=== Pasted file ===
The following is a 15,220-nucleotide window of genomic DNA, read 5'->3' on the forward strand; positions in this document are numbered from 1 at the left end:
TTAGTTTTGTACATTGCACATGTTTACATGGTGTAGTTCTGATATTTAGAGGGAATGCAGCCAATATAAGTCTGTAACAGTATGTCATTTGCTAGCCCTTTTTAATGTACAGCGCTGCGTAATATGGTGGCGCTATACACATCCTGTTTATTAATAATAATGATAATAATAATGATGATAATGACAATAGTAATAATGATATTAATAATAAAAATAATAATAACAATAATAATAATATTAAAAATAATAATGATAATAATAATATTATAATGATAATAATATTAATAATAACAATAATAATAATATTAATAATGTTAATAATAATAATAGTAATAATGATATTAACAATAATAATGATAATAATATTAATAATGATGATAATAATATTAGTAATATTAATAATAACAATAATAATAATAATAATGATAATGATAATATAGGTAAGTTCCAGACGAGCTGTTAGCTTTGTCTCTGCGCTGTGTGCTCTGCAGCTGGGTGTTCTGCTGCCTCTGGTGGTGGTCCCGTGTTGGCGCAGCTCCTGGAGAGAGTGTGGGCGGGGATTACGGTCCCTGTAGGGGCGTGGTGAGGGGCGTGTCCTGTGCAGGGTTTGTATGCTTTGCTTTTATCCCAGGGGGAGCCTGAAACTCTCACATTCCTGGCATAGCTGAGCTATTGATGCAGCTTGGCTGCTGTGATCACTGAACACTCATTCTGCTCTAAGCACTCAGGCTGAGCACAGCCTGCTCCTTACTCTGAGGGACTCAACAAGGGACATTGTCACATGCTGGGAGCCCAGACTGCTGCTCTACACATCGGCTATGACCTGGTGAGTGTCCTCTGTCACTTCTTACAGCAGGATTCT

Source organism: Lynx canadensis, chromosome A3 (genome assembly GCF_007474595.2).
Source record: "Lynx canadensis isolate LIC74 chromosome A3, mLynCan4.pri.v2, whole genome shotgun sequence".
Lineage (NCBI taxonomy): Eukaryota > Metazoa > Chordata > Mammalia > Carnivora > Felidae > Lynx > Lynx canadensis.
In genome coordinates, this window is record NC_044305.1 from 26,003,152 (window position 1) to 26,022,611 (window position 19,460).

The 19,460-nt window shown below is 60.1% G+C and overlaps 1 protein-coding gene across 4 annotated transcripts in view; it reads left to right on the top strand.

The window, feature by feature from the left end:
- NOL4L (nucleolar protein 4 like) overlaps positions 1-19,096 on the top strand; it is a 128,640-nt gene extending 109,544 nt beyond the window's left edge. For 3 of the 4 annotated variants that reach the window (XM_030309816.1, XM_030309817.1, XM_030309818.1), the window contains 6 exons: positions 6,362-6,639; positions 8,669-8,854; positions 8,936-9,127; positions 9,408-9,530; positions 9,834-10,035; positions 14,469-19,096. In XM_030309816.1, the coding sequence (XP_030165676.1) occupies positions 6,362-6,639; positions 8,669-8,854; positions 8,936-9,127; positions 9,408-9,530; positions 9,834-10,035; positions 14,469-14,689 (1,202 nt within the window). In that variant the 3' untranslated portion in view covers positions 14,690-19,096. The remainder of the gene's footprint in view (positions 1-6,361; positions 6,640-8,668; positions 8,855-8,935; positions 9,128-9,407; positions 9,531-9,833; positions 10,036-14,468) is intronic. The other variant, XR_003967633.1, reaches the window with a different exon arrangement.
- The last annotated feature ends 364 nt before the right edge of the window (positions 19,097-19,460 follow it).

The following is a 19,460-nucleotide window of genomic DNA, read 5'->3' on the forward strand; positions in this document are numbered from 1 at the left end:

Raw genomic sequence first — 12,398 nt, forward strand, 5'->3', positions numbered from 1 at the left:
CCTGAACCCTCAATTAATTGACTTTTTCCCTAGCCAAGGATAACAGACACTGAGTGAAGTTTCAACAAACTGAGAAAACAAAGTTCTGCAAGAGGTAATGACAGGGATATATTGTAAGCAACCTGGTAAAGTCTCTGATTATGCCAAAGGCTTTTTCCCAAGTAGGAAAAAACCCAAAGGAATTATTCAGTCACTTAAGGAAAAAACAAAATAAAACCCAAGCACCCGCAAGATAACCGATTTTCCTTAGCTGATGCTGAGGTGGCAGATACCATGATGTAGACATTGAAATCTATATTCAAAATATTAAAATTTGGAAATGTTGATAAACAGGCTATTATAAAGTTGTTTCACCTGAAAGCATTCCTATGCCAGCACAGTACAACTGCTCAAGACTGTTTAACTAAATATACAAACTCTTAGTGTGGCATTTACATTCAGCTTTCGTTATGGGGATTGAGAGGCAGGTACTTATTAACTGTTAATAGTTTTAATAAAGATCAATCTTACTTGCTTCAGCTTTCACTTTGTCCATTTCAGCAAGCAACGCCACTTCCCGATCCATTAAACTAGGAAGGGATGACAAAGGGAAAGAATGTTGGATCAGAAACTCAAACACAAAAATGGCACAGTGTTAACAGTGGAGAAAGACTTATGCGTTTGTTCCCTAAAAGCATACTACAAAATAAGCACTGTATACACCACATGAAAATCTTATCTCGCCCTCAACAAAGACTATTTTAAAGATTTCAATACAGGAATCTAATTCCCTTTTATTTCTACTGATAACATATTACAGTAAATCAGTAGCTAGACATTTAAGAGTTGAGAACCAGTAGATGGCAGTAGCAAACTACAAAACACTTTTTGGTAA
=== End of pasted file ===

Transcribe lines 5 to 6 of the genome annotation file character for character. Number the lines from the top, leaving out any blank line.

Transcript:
Lineage (NCBI taxonomy): Eukaryota > Metazoa > Chordata > Mammalia > Carnivora > Felidae > Lynx > Lynx canadensis.
In genome coordinates, this window is record NC_044305.1 from 26,003,152 (window position 1) to 26,022,611 (window position 19,460).